Posts By Brad Moore

The Grid: Topaz AI with Greg Rostami – Episode 451

This week, Scott Kelby and Erik Kuna are joined by special guest Greg Rostami of Topaz Labs to discuss some of the exciting AI (artificial intelligence) features coming down the pipes for Topaz’s software and plug-ins!

Mastering Black and White Photography in Lightroom with Serge Ramelli

Take your B&W photo processing using Lightroom Classic to the next level with Serge Ramelli! In this class Serge goes through 9 color to B&W processing projects designed to teach you a variety of tips and techniques for mastering black & white photography. By the end of the class you’ll know Serge’s complete workflow for making fine art black & white photographs that can be applied to landscape and portrait images.

Mickey with Dr. John West and his image at the Mount Miguel open House

My name is Mickey Strand, I am a US Navy Combat Photographer Veteran. I served for 24 years, retiring in San Diego in 2009. I am a professional photographer, involved in many projects, the number is dependent on my ADD. 

Currently, I am photographing members of America’s Greatest Generation, The Veterans of World War II. Collecting stories, memories, and images for future generations from these heroes who signed the dotted line on a check that could have included their life if called upon.

Navy Chief Photographers Mate, Joe Renteria turned 103 years old in July and is still photographing the world today. Joe was a Navy PHC and retired after 20 years.

The project started as a suggestion from a mentor that I should work on my studio portrait lighting by shooting one portrait a month. He suggested I find a subject I was interested in, that it would grant “buy-in” of the work, find something or someone you want to photograph and you’ll work harder on it. This self-assignment started two portrait projects, the Veterans Portrait Series taking on the bulk of my attention.

I was inspired by other Veteran photographers who were shooting Veterans, collecting their images telling these stories, but saying “I want to shoot Veterans”, is like saying you want to learn about photography. I narrowed it down with a concentration on America’s Greatest Generation.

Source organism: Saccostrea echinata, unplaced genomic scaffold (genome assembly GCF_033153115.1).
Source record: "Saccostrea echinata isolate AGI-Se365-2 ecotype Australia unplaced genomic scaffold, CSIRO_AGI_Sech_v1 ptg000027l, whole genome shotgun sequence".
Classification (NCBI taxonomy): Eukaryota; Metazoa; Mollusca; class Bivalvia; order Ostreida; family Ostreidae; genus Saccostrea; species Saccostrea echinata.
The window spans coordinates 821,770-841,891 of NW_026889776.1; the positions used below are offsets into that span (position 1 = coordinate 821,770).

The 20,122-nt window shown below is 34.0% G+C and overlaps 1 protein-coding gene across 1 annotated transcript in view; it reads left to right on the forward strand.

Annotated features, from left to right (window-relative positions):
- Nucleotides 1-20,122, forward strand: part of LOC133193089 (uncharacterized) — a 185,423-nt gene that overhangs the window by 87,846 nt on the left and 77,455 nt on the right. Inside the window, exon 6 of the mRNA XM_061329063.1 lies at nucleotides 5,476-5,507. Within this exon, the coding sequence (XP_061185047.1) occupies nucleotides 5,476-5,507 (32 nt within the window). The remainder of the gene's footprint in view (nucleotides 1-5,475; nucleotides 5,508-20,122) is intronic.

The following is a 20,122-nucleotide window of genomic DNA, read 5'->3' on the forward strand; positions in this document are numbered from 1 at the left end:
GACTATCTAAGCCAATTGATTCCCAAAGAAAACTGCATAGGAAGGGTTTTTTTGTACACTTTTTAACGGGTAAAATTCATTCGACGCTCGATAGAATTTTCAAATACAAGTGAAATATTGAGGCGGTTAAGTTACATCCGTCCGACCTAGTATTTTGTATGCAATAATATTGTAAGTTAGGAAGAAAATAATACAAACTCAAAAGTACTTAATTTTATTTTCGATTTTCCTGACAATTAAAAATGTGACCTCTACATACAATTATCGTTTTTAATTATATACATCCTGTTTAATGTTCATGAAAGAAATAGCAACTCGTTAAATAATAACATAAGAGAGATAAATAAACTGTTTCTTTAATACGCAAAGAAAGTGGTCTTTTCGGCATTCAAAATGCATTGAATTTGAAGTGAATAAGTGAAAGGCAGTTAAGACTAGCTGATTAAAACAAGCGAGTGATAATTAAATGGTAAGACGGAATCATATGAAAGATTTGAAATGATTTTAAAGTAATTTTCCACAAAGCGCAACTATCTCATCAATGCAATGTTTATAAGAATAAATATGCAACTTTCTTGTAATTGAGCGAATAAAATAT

Corporal Seki “Don” served in the US Army with the 442nd Regimental Combat Team (RCT).
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The Grid: Getting Access And Why It’s So Important – Episode 450

If you really want to take your photography to the next level, getting access is the key to success. Join Scott Kelby and Erik Kuna as they discuss their experiences with finding ways to get into that behind-the-scenes space at events and other opportunities. Whether it’s getting into the locker room at a sporting event, inside a special location when no one is there, or as close up as possible to a rocket launch, getting access is one sure-fire way to set your photography apart from the crowd.

New KelbyOne Course: Hands-On with the Canon EOS R6 – Everything You Need to Know to Get Great Shots

Get up to speed on the Canon EOS R6 with Erik Kuna! If you’ve purchased the R6 or are just curious about what it has to offer, then this is the class for you. Join Erik as he shares his experience with using the R6, discusses what type of photographer will benefit the most from this new model.

From there, Erik takes you on a deep dive exploration of the buttons, dials, and menus to help you get the most out of this Swiss army knife of cameras.

Working Your Way Through a Cinematic Photoshoot

Cinematic lighting is something that’s the holy grail of photography. (Well, at least it is for me.) When I talk about a cinematic shot, I think about a shot that uses multiple lights to create drama and depth to an image or subject. I struggled in balancing all of the factors of photography when I first started shooting, so I’m hoping that walking you through this process will help your workflow when you get out there to shoot.